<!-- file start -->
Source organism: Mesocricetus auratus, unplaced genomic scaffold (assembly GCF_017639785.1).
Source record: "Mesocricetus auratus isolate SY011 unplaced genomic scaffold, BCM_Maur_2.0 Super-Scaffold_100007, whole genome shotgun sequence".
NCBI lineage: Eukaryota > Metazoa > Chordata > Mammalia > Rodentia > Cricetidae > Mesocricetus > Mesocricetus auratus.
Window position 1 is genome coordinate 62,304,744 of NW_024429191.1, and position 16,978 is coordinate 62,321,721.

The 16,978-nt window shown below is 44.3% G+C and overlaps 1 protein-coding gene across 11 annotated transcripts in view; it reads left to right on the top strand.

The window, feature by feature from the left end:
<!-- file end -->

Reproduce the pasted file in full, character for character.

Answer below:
Source organism: Mesocricetus auratus, unplaced genomic scaffold (assembly GCF_017639785.1).
Source record: "Mesocricetus auratus isolate SY011 unplaced genomic scaffold, BCM_Maur_2.0 Super-Scaffold_100007, whole genome shotgun sequence".
NCBI lineage: Eukaryota > Metazoa > Chordata > Mammalia > Rodentia > Cricetidae > Mesocricetus > Mesocricetus auratus.
Window position 1 is genome coordinate 62,304,744 of NW_024429191.1, and position 16,978 is coordinate 62,321,721.

The 16,978-nt window shown below is 44.3% G+C and overlaps 1 protein-coding gene across 11 annotated transcripts in view; it reads left to right on the top strand.

The window, feature by feature from the left end: